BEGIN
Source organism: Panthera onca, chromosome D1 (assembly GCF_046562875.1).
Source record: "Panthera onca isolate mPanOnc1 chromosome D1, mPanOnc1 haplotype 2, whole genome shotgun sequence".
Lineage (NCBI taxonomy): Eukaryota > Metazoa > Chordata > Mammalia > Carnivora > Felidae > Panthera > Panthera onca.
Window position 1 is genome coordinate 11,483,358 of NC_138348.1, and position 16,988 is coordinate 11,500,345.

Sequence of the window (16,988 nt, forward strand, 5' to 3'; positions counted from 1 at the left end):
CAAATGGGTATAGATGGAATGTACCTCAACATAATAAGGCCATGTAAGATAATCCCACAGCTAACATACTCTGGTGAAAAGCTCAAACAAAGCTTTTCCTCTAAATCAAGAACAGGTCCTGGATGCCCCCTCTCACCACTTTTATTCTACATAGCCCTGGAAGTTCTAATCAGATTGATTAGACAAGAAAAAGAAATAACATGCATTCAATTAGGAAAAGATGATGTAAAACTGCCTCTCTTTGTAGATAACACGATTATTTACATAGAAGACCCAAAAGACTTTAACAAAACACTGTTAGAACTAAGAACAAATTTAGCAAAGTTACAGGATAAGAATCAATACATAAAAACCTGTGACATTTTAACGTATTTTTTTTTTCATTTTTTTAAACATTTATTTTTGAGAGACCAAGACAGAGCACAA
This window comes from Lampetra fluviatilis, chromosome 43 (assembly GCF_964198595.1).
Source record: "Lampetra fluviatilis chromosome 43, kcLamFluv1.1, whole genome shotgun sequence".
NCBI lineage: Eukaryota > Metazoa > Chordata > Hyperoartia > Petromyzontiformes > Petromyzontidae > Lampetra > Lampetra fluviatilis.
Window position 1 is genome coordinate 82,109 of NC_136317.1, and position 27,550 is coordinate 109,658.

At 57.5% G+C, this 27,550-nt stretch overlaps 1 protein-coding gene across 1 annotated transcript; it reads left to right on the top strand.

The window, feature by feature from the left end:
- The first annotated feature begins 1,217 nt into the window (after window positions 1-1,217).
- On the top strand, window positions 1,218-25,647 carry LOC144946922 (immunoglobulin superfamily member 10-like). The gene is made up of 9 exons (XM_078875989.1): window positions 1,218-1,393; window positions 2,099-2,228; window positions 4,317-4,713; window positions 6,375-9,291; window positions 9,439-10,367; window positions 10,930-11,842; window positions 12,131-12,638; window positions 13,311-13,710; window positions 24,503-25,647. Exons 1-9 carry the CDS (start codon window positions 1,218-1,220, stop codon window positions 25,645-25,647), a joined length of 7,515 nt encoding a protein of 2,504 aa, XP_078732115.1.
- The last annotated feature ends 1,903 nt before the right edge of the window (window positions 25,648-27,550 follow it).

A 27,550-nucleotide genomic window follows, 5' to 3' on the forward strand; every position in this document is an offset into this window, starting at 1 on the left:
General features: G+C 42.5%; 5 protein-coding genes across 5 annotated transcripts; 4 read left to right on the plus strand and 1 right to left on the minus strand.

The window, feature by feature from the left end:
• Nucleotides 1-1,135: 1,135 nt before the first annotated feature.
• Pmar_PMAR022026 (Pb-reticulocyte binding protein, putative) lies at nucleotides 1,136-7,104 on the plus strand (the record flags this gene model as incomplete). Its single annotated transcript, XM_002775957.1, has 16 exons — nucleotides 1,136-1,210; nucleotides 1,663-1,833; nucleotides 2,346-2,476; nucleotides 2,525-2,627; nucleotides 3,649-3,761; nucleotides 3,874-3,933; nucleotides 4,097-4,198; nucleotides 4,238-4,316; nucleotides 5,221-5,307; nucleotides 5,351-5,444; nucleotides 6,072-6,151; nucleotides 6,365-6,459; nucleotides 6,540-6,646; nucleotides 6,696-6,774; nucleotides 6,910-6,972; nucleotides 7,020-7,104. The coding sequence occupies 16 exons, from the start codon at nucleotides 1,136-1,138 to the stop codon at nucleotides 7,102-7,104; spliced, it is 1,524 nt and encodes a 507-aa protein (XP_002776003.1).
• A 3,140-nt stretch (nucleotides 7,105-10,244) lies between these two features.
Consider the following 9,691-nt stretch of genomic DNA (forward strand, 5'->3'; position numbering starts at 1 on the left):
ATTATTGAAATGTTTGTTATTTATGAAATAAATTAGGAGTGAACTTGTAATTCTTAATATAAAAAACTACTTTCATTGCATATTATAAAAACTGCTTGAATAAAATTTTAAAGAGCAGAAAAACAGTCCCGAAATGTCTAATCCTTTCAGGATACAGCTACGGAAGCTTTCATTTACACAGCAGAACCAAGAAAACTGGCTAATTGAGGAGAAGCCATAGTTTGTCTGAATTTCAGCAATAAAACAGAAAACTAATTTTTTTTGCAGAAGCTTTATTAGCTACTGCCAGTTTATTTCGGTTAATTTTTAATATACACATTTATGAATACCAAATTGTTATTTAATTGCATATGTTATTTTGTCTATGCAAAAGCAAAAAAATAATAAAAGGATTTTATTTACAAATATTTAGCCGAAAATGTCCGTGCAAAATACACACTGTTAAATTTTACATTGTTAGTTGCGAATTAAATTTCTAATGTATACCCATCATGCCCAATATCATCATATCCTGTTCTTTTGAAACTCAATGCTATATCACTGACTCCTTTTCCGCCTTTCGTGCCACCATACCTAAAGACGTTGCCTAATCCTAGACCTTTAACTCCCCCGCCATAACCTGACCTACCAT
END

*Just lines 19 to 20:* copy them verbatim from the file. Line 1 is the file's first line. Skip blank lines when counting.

• Nucleotides 1-1,135: 1,135 nt before the first annotated feature.
• Pmar_PMAR022026 (Pb-reticulocyte binding protein, putative) lies at nucleotides 1,136-7,104 on the plus strand (the record flags this gene model as incomplete). Its single annotated transcript, XM_002775957.1, has 16 exons — nucleotides 1,136-1,210; nucleotides 1,663-1,833; nucleotides 2,346-2,476; nucleotides 2,525-2,627; nucleotides 3,649-3,761; nucleotides 3,874-3,933; nucleotides 4,097-4,198; nucleotides 4,238-4,316; nucleotides 5,221-5,307; nucleotides 5,351-5,444; nucleotides 6,072-6,151; nucleotides 6,365-6,459; nucleotides 6,540-6,646; nucleotides 6,696-6,774; nucleotides 6,910-6,972; nucleotides 7,020-7,104. The coding sequence occupies 16 exons, from the start codon at nucleotides 1,136-1,138 to the stop codon at nucleotides 7,102-7,104; spliced, it is 1,524 nt and encodes a 507-aa protein (XP_002776003.1).